From American Progress:
"Five U.S. troops were killed in separate attacks in the capital this weekend, including three in a single roadside bombing, the military said Monday, pushing the death toll past 100 in the deadliest month so far this year."
"President Bush will not sign any war spending bill that penalizes Iraq's government" for failing to meet the benchmarks that his own administration has set, Secretary of State Condoleezza Rice said Sunday, "a fresh warning to Congress about challenging him."
A department of Iraqi Prime Minister al-Maliki's office is "playing a leading role in the arrest and removal of senior Iraqi army and national police officers, some of whom had apparently worked too aggressively to combat violent Shiite militias."
A U.S.-led raid Sunday on a suspected insurgent cell in Afghanistan left as many as six Afghans dead, including a woman and a teenage girl, and sparked protests by hundreds of angry Afghans chanting, "Death to Bush!" One resident said, "We are not the enemy. We are not al-Qaeda. Why are they attacking us?"
The New York City Bar, one of the largest lawyers' organizations in the country, charges that the Bush administration is "trying to evade responsibility for problems at the Guantanamo Bay prison by falsely blaming defense lawyers for the trouble." The association's criticism comes as the administration is proposing limiting attorneys' access to detainees.
House energy committee chairman John Dingell (D-MI) has written the Environmental Protection Agency demanding to know why Bill Roderick, the acting attorney general, "launched a plan back in June to cut 60 of his 360 employees -- especially auditors, criminal investigators and the like -- via buyouts or resignations." Around the same time, Roderick received a raise exceeding $15,000.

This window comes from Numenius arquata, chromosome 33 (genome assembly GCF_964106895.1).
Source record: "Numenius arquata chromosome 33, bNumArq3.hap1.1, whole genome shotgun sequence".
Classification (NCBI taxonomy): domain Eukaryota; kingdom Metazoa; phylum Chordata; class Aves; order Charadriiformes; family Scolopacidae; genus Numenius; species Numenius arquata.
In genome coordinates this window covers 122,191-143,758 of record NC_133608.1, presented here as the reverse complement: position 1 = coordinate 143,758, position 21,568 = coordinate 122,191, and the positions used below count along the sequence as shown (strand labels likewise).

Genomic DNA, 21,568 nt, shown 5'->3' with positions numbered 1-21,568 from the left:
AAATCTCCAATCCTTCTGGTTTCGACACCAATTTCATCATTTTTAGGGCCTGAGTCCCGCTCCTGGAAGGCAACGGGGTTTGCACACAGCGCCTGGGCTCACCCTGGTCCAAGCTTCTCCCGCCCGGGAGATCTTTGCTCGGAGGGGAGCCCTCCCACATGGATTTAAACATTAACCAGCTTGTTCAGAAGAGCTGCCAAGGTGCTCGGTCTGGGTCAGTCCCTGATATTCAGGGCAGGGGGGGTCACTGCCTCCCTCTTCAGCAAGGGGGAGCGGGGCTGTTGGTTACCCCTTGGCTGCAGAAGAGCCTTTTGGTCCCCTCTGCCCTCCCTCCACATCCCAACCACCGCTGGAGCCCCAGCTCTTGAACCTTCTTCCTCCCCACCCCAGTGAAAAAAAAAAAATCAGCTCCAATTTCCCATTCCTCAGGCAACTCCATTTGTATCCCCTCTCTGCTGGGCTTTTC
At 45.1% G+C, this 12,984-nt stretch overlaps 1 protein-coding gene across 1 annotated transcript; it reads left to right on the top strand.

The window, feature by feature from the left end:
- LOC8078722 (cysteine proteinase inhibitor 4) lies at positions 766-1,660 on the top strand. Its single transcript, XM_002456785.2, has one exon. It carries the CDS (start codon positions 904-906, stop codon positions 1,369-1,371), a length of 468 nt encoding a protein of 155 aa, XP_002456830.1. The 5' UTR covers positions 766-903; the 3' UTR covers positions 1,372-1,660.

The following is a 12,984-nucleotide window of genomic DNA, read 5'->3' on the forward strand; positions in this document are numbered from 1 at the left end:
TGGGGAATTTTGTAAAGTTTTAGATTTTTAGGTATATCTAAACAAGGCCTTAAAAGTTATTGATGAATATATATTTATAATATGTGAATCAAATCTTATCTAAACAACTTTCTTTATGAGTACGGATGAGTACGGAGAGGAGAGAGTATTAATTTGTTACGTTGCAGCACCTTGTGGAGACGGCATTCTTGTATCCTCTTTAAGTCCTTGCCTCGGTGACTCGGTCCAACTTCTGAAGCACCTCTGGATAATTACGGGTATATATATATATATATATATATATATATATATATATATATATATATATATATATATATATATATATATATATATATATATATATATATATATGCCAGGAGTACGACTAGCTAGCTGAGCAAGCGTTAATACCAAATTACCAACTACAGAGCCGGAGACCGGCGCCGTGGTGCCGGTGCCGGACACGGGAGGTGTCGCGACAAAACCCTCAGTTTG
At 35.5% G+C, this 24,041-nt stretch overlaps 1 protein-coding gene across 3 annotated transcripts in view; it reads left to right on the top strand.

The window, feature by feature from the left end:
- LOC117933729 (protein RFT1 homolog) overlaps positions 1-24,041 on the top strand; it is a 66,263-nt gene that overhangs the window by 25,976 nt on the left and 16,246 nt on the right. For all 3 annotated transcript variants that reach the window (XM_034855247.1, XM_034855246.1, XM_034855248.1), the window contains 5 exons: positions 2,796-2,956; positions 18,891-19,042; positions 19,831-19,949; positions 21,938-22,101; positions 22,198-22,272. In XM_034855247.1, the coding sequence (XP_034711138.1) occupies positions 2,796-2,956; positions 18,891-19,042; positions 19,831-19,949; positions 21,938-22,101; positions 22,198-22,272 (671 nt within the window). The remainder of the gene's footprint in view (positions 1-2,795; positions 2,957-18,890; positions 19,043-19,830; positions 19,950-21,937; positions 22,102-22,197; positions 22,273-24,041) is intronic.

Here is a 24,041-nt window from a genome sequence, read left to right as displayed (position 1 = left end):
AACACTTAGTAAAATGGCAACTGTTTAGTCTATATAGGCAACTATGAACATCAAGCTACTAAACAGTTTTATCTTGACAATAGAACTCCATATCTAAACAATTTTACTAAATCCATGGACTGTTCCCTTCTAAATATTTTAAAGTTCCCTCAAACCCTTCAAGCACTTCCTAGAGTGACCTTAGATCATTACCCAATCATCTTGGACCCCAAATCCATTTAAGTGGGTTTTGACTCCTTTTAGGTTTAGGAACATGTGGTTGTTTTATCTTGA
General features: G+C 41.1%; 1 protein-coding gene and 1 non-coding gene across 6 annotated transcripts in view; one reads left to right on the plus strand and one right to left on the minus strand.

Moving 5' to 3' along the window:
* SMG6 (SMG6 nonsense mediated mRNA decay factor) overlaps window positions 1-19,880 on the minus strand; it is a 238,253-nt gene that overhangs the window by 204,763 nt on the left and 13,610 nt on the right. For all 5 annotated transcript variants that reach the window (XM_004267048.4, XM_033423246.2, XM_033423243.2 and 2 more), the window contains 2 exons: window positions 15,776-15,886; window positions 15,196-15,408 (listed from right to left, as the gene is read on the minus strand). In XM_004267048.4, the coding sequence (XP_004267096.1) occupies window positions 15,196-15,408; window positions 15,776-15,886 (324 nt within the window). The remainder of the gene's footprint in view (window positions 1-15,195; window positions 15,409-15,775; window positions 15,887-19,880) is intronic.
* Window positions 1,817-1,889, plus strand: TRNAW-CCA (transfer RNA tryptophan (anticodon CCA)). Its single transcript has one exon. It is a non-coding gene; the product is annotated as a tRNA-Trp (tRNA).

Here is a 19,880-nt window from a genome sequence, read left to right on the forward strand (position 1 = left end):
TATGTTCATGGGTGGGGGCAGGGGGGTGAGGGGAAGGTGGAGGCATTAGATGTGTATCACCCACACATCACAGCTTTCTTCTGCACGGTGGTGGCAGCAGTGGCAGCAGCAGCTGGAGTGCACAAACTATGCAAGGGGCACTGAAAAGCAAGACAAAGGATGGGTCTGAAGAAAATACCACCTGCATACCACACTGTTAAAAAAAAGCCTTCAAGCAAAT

Women online are increasingly harrassed in "sexually threatening terms -- a trend that was first evident in chat rooms in the early 1990s and is now moving to the blogosphere. ... A 2006 University of Maryland study on chat rooms found that female participants received 25 times as many sexually explicit and malicious messages as males."
"Black, Hispanic and white drivers are equally likely to be pulled over by police, but blacks and Hispanics are much more likely to be searched and arrested," and police were "much more likely to threaten or use force against blacks and Hispanics than against whites in any encounter, whether at a traffic stop or elsewhere," a federal study shows.
"Tucked inside Frank Rich's Sunday column in the New York Times is indication that the newspaper will no longer play ball with the annual White House Correspondents Association dinners in Washington, which he calls 'a crystallization of the press's failures in the post-9/11 era.' He writes that the event 'illustrates how easily a propaganda-driven White House can enlist the Washington news media in its shows.'"
And finally: Sen. Hillary Clinton (D-NY) "turned some heads" last week at a briefing when she wore "dark, oversized shades, even though the classified meeting took place very much indoors." Clinton's spokesman said that she didn't have her regular prescription glasses with her, so she used the sunglasses. "Which is a lot better than the rose-colored glasses the Bush administration puts on whenever they look at their failed policy in Iraq," he added.